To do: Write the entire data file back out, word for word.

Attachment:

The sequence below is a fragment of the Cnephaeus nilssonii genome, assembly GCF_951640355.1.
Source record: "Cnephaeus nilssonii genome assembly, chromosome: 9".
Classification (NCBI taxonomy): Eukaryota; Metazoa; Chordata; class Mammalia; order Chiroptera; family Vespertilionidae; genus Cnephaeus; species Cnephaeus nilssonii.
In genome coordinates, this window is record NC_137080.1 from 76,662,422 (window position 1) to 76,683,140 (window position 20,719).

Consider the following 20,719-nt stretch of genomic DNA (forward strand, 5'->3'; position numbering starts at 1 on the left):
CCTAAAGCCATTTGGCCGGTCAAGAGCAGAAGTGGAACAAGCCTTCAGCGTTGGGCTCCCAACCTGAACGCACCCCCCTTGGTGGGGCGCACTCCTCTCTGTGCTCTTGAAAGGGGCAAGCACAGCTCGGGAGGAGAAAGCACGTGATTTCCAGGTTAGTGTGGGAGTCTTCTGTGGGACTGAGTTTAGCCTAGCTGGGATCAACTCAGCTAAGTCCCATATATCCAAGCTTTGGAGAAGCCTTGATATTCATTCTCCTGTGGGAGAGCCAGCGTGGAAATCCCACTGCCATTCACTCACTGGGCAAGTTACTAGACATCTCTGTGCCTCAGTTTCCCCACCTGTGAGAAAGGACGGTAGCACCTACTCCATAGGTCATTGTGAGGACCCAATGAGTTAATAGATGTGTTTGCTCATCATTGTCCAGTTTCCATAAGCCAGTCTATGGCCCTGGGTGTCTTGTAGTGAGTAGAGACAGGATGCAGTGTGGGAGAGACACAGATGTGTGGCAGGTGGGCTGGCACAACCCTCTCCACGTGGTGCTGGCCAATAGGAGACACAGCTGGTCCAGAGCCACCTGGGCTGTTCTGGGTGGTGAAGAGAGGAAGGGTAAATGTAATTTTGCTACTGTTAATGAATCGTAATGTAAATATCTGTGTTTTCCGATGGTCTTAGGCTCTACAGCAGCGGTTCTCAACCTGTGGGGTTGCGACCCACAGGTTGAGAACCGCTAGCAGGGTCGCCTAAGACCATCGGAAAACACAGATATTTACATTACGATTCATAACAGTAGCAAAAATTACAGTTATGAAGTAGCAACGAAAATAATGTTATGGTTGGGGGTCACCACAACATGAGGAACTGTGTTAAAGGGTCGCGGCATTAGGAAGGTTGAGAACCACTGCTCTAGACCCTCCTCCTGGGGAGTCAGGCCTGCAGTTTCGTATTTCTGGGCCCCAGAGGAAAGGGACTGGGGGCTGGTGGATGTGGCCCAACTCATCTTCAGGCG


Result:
The sequence below is a fragment of the Cnephaeus nilssonii genome, assembly GCF_951640355.1.
Source record: "Cnephaeus nilssonii genome assembly, chromosome: 9".
Classification (NCBI taxonomy): Eukaryota; Metazoa; Chordata; class Mammalia; order Chiroptera; family Vespertilionidae; genus Cnephaeus; species Cnephaeus nilssonii.
In genome coordinates, this window is record NC_137080.1 from 76,662,422 (window position 1) to 76,683,140 (window position 20,719).

Consider the following 20,719-nt stretch of genomic DNA (forward strand, 5'->3'; position numbering starts at 1 on the left):
CCTAAAGCCATTTGGCCGGTCAAGAGCAGAAGTGGAACAAGCCTTCAGCGTTGGGCTCCCAACCTGAACGCACCCCCCTTGGTGGGGCGCACTCCTCTCTGTGCTCTTGAAAGGGGCAAGCACAGCTCGGGAGGAGAAAGCACGTGATTTCCAGGTTAGTGTGGGAGTCTTCTGTGGGACTGAGTTTAGCCTAGCTGGGATCAACTCAGCTAAGTCCCATATATCCAAGCTTTGGAGAAGCCTTGATATTCATTCTCCTGTGGGAGAGCCAGCGTGGAAATCCCACTGCCATTCACTCACTGGGCAAGTTACTAGACATCTCTGTGCCTCAGTTTCCCCACCTGTGAGAAAGGACGGTAGCACCTACTCCATAGGTCATTGTGAGGACCCAATGAGTTAATAGATGTGTTTGCTCATCATTGTCCAGTTTCCATAAGCCAGTCTATGGCCCTGGGTGTCTTGTAGTGAGTAGAGACAGGATGCAGTGTGGGAGAGACACAGATGTGTGGCAGGTGGGCTGGCACAACCCTCTCCACGTGGTGCTGGCCAATAGGAGACACAGCTGGTCCAGAGCCACCTGGGCTGTTCTGGGTGGTGAAGAGAGGAAGGGTAAATGTAATTTTGCTACTGTTAATGAATCGTAATGTAAATATCTGTGTTTTCCGATGGTCTTAGGCTCTACAGCAGCGGTTCTCAACCTGTGGGGTTGCGACCCACAGGTTGAGAACCGCTAGCAGGGTCGCCTAAGACCATCGGAAAACACAGATATTTACATTACGATTCATAACAGTAGCAAAAATTACAGTTATGAAGTAGCAACGAAAATAATGTTATGGTTGGGGGTCACCACAACATGAGGAACTGTGTTAAAGGGTCGCGGCATTAGGAAGGTTGAGAACCACTGCTCTAGACCCTCCTCCTGGGGAGTCAGGCCTGCAGTTTCGTATTTCTGGGCCCCAGAGGAAAGGGACTGGGGGCTGGTGGATGTGGCCCAACTCATCTTCAGGCG